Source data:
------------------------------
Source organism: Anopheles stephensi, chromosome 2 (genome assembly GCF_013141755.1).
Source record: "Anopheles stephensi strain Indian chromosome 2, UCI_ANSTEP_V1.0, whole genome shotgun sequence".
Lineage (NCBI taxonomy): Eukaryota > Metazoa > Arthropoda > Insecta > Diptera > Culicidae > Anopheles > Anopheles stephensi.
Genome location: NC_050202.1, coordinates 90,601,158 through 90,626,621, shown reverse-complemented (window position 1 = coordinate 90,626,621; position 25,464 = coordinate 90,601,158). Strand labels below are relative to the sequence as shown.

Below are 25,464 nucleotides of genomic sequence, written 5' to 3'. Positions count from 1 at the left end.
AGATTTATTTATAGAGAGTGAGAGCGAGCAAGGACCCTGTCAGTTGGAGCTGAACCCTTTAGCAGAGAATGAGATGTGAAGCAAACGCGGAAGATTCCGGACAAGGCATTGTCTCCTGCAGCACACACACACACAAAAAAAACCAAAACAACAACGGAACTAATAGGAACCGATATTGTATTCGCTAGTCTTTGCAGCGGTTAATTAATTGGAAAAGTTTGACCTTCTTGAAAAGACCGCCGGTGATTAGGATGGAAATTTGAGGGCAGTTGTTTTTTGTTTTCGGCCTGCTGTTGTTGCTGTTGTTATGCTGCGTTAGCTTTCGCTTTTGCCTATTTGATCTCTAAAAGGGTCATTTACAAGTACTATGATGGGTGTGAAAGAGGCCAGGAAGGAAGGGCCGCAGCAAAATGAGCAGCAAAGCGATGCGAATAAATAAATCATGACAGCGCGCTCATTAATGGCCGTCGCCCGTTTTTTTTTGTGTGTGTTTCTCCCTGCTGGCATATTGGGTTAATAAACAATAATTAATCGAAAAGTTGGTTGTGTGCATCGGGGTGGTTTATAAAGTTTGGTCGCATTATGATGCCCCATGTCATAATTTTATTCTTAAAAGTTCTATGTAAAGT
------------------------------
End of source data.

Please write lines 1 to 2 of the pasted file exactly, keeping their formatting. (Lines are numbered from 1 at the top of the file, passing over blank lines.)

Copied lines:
Source organism: Anopheles stephensi, chromosome 2 (genome assembly GCF_013141755.1).
Source record: "Anopheles stephensi strain Indian chromosome 2, UCI_ANSTEP_V1.0, whole genome shotgun sequence".